The exercise was held at the AFRL’s Stockbridge Test Site in Rome, New York.
As part of this effort, the company integrated advanced disruption tolerance protocols with all the advances in artificial intelligence/machine learning.
It allowed the RIPL system to impede the issue of limited and intermittent connectivity, experienced in a contested battlespace, to quickly deliver mission-critical information to the end user.
The demonstration validated that the RIPL system can provide unhindered and protected access to content for all the associated operators in a particular network.
Furthermore, the company claimed that this technology ensures that the user receives only what they have requested or what they are permitted to see.
AFRL Advanced Planning and Autonomous C2 Systems Branch programme manager Brian Holmes said: “The demonstration, which included three of the four mission divisions with AFRL/RI and two geographically separated locations was ‘executed flawlessly’.”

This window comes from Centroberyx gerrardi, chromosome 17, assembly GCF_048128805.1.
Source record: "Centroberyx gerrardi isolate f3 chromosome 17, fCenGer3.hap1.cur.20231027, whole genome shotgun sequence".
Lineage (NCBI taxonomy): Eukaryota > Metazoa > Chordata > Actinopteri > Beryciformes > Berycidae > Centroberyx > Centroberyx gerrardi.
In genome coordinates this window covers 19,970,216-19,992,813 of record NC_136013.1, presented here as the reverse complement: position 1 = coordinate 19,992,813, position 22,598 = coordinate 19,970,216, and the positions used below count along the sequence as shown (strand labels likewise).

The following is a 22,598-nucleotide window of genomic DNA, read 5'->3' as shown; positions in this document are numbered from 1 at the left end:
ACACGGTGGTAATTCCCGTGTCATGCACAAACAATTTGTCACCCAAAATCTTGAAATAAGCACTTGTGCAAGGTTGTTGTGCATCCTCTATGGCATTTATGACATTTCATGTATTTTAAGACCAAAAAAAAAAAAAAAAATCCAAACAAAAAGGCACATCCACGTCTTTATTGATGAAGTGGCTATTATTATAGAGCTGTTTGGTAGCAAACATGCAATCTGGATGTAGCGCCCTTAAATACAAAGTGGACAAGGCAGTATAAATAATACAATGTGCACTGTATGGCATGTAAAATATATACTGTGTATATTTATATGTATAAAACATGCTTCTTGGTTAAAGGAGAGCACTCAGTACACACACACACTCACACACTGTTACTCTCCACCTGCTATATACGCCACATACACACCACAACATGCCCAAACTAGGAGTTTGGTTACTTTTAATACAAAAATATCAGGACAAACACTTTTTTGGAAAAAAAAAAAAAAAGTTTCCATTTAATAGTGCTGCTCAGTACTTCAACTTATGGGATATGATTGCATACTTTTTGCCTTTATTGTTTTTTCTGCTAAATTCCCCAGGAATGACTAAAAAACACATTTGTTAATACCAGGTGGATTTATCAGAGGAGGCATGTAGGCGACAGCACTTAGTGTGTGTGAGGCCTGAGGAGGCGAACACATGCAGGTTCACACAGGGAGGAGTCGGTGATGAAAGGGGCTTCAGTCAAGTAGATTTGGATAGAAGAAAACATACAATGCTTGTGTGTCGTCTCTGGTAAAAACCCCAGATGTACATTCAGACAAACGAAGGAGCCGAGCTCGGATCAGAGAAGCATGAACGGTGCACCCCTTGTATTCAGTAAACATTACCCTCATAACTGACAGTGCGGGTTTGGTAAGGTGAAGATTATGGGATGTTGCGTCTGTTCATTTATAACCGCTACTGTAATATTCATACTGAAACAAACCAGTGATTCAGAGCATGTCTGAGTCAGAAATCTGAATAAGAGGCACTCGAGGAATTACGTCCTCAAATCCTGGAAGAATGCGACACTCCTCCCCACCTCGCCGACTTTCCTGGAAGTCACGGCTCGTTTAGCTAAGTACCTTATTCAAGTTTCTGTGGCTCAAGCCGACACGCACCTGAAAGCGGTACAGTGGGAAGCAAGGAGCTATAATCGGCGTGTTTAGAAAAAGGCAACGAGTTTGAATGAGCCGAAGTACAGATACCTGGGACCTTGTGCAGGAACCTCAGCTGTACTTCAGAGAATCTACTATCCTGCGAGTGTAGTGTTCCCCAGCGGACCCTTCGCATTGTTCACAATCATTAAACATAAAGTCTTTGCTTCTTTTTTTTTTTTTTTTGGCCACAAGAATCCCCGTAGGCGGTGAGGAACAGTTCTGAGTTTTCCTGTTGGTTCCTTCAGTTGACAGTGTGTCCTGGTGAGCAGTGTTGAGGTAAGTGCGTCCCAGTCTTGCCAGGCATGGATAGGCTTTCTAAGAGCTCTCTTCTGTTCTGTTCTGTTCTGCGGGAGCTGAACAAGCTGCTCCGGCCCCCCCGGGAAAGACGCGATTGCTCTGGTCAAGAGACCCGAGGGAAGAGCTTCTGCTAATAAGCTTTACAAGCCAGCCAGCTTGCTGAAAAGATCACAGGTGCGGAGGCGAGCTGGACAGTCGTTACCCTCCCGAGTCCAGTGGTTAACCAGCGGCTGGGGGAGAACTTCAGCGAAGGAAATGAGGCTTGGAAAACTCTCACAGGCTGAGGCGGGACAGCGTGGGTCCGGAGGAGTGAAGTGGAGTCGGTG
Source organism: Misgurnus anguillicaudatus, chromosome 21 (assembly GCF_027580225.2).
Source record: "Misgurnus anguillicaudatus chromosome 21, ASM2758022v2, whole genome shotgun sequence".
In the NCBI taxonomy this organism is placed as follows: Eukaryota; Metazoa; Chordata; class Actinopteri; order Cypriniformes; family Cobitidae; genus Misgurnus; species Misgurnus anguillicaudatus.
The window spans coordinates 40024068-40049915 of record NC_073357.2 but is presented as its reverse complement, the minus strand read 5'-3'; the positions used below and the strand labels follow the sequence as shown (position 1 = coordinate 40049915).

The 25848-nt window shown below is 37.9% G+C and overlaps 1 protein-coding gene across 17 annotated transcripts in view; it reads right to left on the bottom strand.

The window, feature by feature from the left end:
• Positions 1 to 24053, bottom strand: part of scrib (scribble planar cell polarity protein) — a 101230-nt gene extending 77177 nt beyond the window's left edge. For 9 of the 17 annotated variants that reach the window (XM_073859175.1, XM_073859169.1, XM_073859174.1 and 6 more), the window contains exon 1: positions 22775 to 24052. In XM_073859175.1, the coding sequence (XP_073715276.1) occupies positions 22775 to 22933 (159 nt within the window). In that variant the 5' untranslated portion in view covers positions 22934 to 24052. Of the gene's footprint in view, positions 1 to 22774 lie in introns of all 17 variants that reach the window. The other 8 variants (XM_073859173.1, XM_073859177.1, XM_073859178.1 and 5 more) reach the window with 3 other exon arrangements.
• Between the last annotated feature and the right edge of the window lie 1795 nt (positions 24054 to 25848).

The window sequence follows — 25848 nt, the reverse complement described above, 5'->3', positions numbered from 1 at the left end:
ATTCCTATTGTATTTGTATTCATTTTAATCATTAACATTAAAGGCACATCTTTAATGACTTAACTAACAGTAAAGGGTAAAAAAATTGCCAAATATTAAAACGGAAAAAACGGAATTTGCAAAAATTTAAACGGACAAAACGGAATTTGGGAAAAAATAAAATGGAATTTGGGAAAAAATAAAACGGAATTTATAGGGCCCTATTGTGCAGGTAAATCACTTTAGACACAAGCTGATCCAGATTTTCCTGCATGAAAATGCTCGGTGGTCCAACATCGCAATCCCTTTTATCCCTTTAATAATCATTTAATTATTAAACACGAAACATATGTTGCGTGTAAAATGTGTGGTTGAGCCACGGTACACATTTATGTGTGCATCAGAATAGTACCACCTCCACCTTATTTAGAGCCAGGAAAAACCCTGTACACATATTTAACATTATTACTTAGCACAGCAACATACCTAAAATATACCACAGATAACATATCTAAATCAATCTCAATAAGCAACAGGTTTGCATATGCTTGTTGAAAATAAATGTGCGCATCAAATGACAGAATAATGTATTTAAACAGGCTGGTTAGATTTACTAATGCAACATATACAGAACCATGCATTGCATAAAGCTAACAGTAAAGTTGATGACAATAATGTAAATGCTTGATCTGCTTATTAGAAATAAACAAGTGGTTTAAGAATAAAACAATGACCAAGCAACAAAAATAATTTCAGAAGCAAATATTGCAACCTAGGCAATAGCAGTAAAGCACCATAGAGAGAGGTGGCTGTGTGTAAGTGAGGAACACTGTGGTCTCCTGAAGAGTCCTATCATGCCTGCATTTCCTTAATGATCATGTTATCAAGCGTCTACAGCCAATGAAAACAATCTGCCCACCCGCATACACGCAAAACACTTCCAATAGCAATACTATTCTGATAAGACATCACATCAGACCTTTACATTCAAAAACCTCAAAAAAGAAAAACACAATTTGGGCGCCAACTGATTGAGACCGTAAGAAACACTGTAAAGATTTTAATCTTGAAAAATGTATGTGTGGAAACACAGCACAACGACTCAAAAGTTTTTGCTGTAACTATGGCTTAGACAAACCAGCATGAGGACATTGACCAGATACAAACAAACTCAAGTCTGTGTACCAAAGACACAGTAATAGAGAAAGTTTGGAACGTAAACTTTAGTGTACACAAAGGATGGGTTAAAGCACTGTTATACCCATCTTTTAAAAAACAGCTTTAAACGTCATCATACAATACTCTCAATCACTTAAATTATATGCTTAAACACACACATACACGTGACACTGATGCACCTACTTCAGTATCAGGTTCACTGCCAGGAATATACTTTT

Raytheon is carrying out the RIPL-related work in Cambridge, Massachusetts.
The company has also demonstrated this technology using various waveforms, hardware platforms and data formats.
The RIPL system can support secure tactical-level multi-domain information distribution and interoperability.
In the case of the USAF, the RIPL technology could be used for the Air Force Combat Cloud initiative, which is a crucial component of the US Department of Defense ’s Joint All Domain Command and Control and the USAF’s Advanced Battle Management System.
Recently, Raytheon announced completing a performance demonstration for its Presidential and National Voice Conferencing system for the USAF.